Supporting children using Logosynthesis®
Most children experience worry, fear and anxiety. In some cases, intense physical sensations and distressing thoughts can get in the way of enjoying life. Children can also find it hard to say what they are feeling. Logosynthesis® offers a fast and easy method to help them feel better.
‘I use it all the time with children. Like any client they need to trust but they have a complete acceptance of the process.’– Mary O’Donoghue, Trainer in Logosynthesis®, Ireland –
By processing the triggers to their reactions, children and youth are better able to move forward and cope with both everyday life and the changes it presents. The key ingredients are trust and safety. If children trust the process and feel safe to explore their emotions, the work is fast and effective. The challenge is to create this environment both at home and in the community. This guided change method can be taught for a variety of applications: self-coaching, coaching, counselling, therapy and parenting.
Videos about working with children
Why is it important?
Childhood Disrupted: How you biography becomes your biology and how you can heal (Nakazawa, 2015) highlights how adverse childhood experiences can trigger manifestation of autoimmune disorders later in life. These adverse events have been shown to trigger chronic stress responses that impact our long term health. Although evidence-based results are not yet available to outline the exact impact of the Logosynthesis® method on this physiological process, the work repeatedly delivers lower levels of distress in clients. SUDS (Subjective Units of Distress) ratings before and after application of the method indicate that there is a shift in response, releasing the trigger to the stress response. As children and youth learn to process these emotions, the stress response is no longer activated and it is therefore believed, the body does not continue to chronically release stress hormones.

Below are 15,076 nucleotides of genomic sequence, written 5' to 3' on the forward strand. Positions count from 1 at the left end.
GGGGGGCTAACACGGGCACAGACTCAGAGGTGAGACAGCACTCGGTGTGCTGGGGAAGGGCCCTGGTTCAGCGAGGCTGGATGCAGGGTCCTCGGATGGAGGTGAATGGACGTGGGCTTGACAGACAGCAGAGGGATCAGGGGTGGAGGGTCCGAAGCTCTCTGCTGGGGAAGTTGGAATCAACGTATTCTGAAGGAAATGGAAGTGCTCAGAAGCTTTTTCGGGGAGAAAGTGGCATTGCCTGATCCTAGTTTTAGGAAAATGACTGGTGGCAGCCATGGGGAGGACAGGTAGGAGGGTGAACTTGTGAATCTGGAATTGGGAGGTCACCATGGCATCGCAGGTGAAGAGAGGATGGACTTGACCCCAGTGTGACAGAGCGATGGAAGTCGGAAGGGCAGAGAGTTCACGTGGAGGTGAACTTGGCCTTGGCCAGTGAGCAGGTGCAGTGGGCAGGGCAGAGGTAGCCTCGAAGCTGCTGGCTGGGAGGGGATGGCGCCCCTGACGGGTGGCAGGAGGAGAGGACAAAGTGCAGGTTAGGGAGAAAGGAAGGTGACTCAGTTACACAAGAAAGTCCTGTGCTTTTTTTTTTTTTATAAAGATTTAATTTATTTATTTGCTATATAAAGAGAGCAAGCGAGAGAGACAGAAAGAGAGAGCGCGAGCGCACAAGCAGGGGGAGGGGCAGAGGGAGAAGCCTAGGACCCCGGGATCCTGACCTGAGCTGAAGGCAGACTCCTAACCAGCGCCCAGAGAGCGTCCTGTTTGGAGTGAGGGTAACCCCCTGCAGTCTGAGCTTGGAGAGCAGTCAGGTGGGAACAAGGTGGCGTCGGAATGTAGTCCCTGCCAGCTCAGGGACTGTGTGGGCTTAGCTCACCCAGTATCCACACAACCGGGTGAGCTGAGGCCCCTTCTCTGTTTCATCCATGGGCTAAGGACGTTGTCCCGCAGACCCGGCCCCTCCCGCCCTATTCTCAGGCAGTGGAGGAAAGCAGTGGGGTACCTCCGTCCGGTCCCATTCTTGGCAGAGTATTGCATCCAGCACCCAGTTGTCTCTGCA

An example of processing anxiety:
Issue presented: A child feels anxiety. He sees moving blackboards, with images on each. It goes on in his head all day and night. He feels very sad and senses he and his family will be killed. He describes the images on the blackboards: weapons, thieves, attacks, prisons and handcuffs.
Applying the sentences: At the end of the second sentence, he says that the blackboard stopped. It disconnected. He now sees the blackboard and the schoolteacher. It doesn’t move anymore. It is good. He continues talking about Ninjas and then says: ‘I have another word which stays in my head and which I would like to remove. It is: the poisoned arrow.’ Sentences again. He now states: ‘It is good. It is out of my head, it moved to another world.’
Debrief: His mother confirms that he does not play video games. However, the TV is perpetually tuned to the new channel.
Condensed from a case stufy offered by Sylvie Weber of Luxembourg